¶ 14 The Post-Conviction Hearing Act (725 ILCS 5/122-1 et seq. (West 2006)) provides a means whereby criminal defendants can assert that their convictions were the result of a substantial denial of their rights under the United States Constitution, the Illinois Constitution, or both. 725 ILCS 5/122-1(a) (West 2006); People v. Harris, 206 Ill. 2d 293, 299 (2002). Post-conviction relief is limited to constitutional deprivations that occurred at the original trial. People v. Coleman, 183 Ill. 2d 366, 380 (1998).

¶ 15 The Act generally limits a defendant to the filing of one post-conviction petition (People v. Holman, 191 Ill. 2d 204, 210 (2000)) and expressly provides that any claim of substantial denial of constitutional rights not raised in the original or amended petition is waived. 725 ILCS 5/122-3 (West 2006). Notwithstanding this procedural bar, claims in successive petitions may be reviewed when the proceedings on the original petitions are deficient in some fundamental way. People v. Britt-El, 206 Ill. 2d 331, 339 (2002). Section 122-1(f) of the Act provides the legislature's limited grant of authority for successive petitions:

"Only one petition may be filed by a petitioner under this Article without leave of the court. Leave of court may be granted only if a petitioner demonstrates cause for his or her failure to bring the claim in his or her initial post-conviction proceedings and prejudice results from that failure. For purposes of this subsection (f): (1) a prisoner shows cause by identifying an objective factor that impeded his or her ability to raise a specific claim during his or her initial post-conviction proceedings; and (2) a prisoner shows prejudice by demonstrating that the claim not raised during his or her initial post-conviction proceedings so infected the trial that the resulting conviction or sentence violated due process." 725 ILCS 5/122-1(f) (West 2006).

It is clear that both elements or prongs of the cause-and-prejudice test must be satisfied in order for the defendant to prevail. Pitsonbarger, 205 Ill. 2d at 464; People v. Thompson, 383 Ill. App. 3d 924, 929 (2008).

¶ 16 After examining the record in this case, we find that defendant cannot establish the cause prong of the cause-and-prejudice test. Before this court, defendant argues that even if he learned generally what parole meant at the time he was transferred to the adult division, the record fails to demonstrate that defendant knew that he, personally, would have to serve a term of MSR at the time of transfer. Rather, defendant contends that cause was established by the evidence that he met Whitfield in prison in 2005, and thereby learned about MSR and its application to his case. However, we agree with Justice Holdridge's dissent below that "this claim is unavailing for a number of reasons." No. 3-07-0856 (Holdridge, J., dissenting) (unpublished order under Supreme Court Rule 23).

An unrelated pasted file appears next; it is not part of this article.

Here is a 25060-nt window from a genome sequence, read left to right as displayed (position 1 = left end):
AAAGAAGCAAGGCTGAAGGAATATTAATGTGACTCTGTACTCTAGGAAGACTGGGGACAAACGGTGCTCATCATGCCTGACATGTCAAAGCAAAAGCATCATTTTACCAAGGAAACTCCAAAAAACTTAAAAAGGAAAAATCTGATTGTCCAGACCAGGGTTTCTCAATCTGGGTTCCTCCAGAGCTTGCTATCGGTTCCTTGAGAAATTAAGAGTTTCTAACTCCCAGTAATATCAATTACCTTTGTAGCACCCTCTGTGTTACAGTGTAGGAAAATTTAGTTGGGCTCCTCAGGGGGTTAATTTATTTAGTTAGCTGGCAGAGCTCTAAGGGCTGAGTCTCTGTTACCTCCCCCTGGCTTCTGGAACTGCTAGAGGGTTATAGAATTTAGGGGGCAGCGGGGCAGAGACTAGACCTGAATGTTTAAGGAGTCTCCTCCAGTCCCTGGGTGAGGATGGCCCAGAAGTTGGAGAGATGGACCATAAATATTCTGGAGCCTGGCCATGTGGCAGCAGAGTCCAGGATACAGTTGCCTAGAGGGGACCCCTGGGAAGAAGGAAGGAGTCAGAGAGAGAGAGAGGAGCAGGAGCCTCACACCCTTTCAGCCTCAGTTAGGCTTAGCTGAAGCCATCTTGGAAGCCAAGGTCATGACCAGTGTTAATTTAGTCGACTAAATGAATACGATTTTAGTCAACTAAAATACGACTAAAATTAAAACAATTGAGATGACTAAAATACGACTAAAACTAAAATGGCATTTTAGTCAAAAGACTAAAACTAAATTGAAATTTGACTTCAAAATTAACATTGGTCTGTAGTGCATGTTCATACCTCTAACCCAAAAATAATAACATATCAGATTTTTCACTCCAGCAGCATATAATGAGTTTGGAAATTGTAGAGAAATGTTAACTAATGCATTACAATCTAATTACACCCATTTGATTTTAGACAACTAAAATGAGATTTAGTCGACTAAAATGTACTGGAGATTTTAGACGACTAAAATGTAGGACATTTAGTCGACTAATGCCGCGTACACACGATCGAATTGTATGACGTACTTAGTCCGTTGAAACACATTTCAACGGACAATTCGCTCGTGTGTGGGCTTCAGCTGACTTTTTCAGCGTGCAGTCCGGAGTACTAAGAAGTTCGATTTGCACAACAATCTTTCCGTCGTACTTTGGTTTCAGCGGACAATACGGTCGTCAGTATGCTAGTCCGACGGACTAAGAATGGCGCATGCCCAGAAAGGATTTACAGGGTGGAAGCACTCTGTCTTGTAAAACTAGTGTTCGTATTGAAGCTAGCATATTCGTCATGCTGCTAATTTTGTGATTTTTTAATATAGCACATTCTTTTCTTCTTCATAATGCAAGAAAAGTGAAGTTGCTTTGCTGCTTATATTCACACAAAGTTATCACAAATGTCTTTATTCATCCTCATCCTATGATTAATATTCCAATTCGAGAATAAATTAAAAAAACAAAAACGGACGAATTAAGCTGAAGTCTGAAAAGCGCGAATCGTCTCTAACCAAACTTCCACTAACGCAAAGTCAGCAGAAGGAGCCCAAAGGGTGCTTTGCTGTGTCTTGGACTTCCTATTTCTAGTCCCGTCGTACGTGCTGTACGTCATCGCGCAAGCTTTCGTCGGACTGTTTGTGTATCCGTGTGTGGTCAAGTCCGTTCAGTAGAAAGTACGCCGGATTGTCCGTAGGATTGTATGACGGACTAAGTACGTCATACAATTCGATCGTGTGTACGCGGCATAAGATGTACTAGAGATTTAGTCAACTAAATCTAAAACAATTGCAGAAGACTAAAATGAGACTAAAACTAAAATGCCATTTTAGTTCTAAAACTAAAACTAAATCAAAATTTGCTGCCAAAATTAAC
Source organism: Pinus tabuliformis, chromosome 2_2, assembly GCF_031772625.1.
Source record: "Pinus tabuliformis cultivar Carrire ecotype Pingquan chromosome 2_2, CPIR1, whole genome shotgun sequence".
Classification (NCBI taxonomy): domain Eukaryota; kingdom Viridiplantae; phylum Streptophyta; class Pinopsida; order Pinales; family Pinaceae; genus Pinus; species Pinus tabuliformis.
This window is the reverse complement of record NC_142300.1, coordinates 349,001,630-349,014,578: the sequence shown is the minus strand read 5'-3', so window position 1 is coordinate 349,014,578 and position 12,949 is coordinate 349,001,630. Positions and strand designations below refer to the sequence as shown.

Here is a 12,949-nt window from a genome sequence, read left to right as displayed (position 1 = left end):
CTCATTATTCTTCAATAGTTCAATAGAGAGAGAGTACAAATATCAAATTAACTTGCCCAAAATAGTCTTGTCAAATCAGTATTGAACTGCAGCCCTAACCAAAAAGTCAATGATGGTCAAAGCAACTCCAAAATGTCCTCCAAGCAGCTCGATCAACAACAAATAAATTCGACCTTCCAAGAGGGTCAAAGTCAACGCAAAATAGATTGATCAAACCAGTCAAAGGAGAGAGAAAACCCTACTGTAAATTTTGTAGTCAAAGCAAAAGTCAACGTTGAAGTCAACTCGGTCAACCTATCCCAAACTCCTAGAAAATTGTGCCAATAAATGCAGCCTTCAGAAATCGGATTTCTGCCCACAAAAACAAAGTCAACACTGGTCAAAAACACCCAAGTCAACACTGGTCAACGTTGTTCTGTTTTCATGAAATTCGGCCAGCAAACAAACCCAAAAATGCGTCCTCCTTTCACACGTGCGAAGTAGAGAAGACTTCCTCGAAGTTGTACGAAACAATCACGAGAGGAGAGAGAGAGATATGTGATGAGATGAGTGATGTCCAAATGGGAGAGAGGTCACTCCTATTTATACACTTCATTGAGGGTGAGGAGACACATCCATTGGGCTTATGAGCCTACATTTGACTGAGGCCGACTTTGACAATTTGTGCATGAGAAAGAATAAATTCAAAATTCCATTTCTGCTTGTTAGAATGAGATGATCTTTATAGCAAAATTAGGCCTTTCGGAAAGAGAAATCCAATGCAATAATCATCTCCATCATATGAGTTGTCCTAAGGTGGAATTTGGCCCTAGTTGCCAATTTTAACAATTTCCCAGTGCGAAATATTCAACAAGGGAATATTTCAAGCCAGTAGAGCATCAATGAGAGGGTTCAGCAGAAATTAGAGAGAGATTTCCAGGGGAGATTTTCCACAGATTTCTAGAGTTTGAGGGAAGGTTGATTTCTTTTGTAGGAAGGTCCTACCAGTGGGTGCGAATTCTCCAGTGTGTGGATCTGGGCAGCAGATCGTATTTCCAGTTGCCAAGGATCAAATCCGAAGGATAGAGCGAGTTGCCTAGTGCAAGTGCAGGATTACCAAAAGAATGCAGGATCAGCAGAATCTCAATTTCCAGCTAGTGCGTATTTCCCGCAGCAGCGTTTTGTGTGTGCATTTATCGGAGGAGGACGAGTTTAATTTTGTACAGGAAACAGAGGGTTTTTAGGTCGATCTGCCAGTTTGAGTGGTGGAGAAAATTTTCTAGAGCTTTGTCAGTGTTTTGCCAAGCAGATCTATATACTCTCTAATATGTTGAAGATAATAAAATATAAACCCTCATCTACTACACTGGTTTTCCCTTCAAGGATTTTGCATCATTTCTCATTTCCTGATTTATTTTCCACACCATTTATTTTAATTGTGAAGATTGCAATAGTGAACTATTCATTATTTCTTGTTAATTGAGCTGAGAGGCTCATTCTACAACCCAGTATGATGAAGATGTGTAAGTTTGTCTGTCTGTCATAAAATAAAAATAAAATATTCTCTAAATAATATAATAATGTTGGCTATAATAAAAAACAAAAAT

¶ 17 As stated, cause is established by identifying an objective factor that impeded a defendant's ability to raise a specific claim during his or her initial post-conviction proceedings. See 725 ILCS 5/122-1(f) (West 2006). Indeed, a ruling on an initial post-conviction petition has res judicata effect with regard to all claims that were raised or could have been raised in the initial petition. People v. Jones, 191 Ill. 2d 194, 198 (2000) (citing People v. Flores, 153 Ill. 2d 264, 274 (1992)). Thus, the question arising here is whether defendant's claim that he was not admonished regarding MSR could have been raised in his original post-conviction petition filed in 1994.

¶ 18 First, we believe it is clear from the record, as defendant acknowledges, that he understood the concept of parole, i.e., that he would be serving a term of parole or MSR following his imprisonment, when he "got to" the adult division. However, while defendant thought this event occurred in "[m]aybe '95 or '96," his motion for extension of time to file his original post-conviction petition states that he was, in September 1994, already an inmate at the Joliet Correctional Center, an adult facility. Thus, if defendant learned about parole upon transferring to Joliet, then he would have learned of it before he filed his original post-conviction petition in late October 1994 and could have included his current claim in that petition. Additionally, the trial court, after hearing defendant testify about his knowledge of parole and MSR, determined that it could not find cause for allowing defendant to file a successive post-conviction petition because, on cross-examination, defendant testified that he "knew" about MSR or parole prior to meeting Whitfield, thereby contradicting his allegation that he did not learn about MSR until 2005 or 2006.

¶ 19 As noted above, under the manifest weight standard of review, the appellate court was required to give great deference to the trial court's finding of facts, and therefore should not have disregarded that court's credibility determination. See People v. Deleon, 227 Ill. 2d 322, 332 (2008) (under the manifest weight standard, the reviewing court gives deference to the trial court as the finder of fact because it is in the best position to observe the conduct and demeanor of the witnesses, and a reviewing court will not substitute its judgment for that of the trial court regarding the credibility of the witnesses, the weight to be given to the evidence, or the inference to be drawn); In re D.F., 201 Ill. 2d 476, 498-99 (2002). Therefore, the appellate court erred in accepting as true defendant's allegation that he could not have raised his claim earlier. See Murray v. Carrier, 477 U.S. 478, 486-87 (1986) (the mere fact that a defendant or his counsel failed to recognize the factual or legal basis for a claim, or failed to raise the claim despite recognizing it, does not constitute cause for a procedural default).